Think of stress like rain in a barrel.
All our different stressors — the aches & pains we wake up with, the Wi-Fi cutting out during that important client meeting, that one colleague who just doesn’t get it (just a few of many workplace stress examples) — add a few drops here and there to our barrel.
Most of us don’t notice anything’s wrong until our barrel is overflowing. Then it gets messy — we burn out, lash out, freak out, etc. — and we’re forced to mop up the mess.
Small practices of renewal and self-care start to drain that barrel little by little, such as:
- An afternoon or evening walk to disconnect from work
- Being playful and laughing with friends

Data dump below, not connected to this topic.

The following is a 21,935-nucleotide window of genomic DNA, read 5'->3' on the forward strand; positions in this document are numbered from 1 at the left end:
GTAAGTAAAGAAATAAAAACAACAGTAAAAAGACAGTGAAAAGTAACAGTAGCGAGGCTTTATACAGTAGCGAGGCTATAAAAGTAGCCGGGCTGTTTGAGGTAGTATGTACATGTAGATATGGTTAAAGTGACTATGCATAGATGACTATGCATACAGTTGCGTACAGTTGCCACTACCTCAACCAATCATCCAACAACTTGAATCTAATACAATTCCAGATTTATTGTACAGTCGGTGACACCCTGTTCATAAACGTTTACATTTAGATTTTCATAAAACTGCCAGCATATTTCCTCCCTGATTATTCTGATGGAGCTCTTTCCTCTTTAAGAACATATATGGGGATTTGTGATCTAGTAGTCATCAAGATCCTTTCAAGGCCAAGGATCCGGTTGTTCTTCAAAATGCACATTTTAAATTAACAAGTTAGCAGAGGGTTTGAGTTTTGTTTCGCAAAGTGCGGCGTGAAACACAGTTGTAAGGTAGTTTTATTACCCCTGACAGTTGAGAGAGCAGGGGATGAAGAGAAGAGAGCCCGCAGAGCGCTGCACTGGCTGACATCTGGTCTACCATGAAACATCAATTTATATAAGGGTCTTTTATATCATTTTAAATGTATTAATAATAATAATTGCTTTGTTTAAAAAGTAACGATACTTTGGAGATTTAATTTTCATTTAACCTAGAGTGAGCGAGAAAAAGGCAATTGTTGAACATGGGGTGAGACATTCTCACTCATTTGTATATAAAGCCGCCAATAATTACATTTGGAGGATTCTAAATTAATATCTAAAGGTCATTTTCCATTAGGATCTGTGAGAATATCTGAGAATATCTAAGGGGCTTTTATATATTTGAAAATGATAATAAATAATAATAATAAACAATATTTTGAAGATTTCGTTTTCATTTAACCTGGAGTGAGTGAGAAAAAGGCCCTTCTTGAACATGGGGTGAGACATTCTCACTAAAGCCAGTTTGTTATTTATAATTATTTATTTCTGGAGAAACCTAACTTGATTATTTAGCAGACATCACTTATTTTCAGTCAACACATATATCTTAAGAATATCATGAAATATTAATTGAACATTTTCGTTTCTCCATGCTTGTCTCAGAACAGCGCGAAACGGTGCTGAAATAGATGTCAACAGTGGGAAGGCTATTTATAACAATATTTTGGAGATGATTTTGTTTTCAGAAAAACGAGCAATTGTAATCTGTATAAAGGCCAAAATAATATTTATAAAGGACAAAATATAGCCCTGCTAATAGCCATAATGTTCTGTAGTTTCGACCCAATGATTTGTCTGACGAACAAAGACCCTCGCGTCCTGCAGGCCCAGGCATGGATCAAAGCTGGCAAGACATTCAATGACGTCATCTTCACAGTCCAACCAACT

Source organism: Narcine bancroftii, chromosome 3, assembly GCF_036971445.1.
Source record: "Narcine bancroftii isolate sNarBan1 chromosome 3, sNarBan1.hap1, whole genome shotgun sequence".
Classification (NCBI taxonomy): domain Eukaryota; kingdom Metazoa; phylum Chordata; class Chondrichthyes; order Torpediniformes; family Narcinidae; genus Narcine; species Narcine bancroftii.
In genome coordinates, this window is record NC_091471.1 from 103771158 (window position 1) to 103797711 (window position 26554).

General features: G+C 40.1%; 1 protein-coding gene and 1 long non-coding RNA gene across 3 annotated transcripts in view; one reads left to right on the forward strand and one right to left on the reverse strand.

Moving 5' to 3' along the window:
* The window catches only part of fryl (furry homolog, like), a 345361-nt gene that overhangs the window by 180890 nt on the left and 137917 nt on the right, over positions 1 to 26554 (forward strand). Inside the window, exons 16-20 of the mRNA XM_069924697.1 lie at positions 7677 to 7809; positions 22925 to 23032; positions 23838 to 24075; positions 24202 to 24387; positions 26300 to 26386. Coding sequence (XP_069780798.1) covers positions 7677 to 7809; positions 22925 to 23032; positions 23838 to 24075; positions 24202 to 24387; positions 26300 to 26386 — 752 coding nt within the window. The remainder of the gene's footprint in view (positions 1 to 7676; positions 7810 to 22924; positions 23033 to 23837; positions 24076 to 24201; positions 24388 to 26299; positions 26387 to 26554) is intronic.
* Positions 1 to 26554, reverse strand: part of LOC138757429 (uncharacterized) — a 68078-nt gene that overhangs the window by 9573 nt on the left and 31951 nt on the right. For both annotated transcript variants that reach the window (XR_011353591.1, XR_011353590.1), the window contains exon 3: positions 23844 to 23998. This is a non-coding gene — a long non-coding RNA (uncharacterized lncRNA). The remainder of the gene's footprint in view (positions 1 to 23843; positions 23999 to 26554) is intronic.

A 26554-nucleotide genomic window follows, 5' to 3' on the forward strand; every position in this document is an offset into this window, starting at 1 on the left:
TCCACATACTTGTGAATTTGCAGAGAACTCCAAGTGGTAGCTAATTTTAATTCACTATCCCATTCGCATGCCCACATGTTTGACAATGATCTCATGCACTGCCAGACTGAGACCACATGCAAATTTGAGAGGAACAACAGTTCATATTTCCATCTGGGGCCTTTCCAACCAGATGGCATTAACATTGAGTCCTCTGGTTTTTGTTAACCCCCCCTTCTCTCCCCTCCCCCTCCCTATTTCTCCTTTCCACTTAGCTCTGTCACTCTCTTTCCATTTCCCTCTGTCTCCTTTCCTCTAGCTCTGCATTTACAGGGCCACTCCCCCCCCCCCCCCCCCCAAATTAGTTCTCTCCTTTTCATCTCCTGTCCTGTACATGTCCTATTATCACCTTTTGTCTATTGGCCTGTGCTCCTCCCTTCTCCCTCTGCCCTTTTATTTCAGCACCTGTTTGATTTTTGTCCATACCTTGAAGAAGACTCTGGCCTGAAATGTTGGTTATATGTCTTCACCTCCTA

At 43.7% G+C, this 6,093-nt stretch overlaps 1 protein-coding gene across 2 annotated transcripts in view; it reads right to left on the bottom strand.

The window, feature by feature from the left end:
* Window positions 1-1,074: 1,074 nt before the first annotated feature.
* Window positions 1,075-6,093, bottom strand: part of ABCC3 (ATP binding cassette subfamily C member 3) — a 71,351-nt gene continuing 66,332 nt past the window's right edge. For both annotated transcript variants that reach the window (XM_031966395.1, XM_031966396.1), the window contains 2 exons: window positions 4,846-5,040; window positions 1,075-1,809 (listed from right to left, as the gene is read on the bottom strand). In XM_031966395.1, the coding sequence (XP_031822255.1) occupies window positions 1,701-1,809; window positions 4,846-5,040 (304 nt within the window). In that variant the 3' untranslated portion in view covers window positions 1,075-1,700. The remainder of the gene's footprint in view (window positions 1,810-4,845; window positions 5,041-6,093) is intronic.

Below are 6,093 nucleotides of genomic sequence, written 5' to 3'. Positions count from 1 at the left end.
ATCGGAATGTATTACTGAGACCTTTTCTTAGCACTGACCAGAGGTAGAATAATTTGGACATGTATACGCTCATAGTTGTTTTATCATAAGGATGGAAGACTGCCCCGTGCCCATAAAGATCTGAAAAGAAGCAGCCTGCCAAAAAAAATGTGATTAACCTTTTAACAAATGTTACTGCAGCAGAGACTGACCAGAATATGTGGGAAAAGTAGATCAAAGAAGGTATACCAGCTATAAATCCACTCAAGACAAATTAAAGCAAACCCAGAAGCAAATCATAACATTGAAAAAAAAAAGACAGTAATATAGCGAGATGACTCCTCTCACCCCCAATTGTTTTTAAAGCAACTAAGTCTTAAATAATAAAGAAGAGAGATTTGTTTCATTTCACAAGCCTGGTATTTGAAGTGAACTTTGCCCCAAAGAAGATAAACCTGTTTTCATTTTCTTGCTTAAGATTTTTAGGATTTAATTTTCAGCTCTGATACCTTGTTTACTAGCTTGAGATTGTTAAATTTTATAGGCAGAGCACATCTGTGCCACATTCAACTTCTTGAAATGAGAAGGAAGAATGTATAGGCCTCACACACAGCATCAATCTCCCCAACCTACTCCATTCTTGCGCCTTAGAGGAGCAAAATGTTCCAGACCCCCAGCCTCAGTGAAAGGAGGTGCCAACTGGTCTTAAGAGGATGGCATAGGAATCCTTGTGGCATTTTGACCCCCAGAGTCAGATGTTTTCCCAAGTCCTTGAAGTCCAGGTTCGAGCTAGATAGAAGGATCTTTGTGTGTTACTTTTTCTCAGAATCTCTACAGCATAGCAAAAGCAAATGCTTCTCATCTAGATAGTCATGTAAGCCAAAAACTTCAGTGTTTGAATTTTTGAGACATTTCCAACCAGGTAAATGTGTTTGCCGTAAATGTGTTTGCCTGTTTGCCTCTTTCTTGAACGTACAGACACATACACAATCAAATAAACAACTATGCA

- A 5-minute gratitude reflection every day
Just the awareness of these small wins is a game changer. They help us take control and become proactive before our barrel spills over.
Even better, the regular practice of filling and draining your barrel (through challenge stress and recovery) combined with the right mindset shifts (growth vs. fixed, challenge vs. threat, internal vs. external locus of control, etc.) builds our resilience to take on greater demands. When that happens, our barrel gets bigger.
Take notice of how full your barrel is throughout the day. 50 percent? 75 percent? What areas of your life are really filling your barrel, and what shifts do you need to make to keep your barrel from overflowing?
As a leader, this image can also help you to anticipate team stress and respond to team anxiety and soaring employee burnout.
Managing stress as a leader requires self-reflection and intentionality. Reflect on your own barrel, and encourage your people to do the same, taking steps to drain the drops throughout the day.